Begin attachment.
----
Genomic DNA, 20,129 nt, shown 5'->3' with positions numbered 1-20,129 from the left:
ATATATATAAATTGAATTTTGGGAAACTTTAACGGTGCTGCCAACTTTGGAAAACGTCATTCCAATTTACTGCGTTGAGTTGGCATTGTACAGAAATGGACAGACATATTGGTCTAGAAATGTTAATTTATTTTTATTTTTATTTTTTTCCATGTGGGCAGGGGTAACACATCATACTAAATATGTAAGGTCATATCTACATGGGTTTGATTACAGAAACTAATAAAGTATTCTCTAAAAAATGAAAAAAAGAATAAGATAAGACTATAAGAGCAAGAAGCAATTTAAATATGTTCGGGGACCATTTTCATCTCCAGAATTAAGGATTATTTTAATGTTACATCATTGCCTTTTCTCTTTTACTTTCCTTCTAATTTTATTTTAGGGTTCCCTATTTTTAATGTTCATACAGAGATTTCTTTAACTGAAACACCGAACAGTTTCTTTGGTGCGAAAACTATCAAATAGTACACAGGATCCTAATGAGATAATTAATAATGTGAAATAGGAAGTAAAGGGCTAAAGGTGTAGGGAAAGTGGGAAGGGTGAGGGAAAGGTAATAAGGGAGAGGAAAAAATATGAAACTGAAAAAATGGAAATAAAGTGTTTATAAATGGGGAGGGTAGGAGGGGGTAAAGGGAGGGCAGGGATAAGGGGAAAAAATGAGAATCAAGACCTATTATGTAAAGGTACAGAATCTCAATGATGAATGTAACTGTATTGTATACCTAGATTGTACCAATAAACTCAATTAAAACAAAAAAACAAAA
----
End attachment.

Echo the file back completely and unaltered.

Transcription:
Genomic DNA, 20,129 nt, shown 5'->3' with positions numbered 1-20,129 from the left:
ATATATATAAATTGAATTTTGGGAAACTTTAACGGTGCTGCCAACTTTGGAAAACGTCATTCCAATTTACTGCGTTGAGTTGGCATTGTACAGAAATGGACAGACATATTGGTCTAGAAATGTTAATTTATTTTTATTTTTATTTTTTTCCATGTGGGCAGGGGTAACACATCATACTAAATATGTAAGGTCATATCTACATGGGTTTGATTACAGAAACTAATAAAGTATTCTCTAAAAAATGAAAAAAAGAATAAGATAAGACTATAAGAGCAAGAAGCAATTTAAATATGTTCGGGGACCATTTTCATCTCCAGAATTAAGGATTATTTTAATGTTACATCATTGCCTTTTCTCTTTTACTTTCCTTCTAATTTTATTTTAGGGTTCCCTATTTTTAATGTTCATACAGAGATTTCTTTAACTGAAACACCGAACAGTTTCTTTGGTGCGAAAACTATCAAATAGTACACAGGATCCTAATGAGATAATTAATAATGTGAAATAGGAAGTAAAGGGCTAAAGGTGTAGGGAAAGTGGGAAGGGTGAGGGAAAGGTAATAAGGGAGAGGAAAAAATATGAAACTGAAAAAATGGAAATAAAGTGTTTATAAATGGGGAGGGTAGGAGGGGGTAAAGGGAGGGCAGGGATAAGGGGAAAAAATGAGAATCAAGACCTATTATGTAAAGGTACAGAATCTCAATGATGAATGTAACTGTATTGTATACCTAGATTGTACCAATAAACTCAATTAAAACAAAAAAACAAAA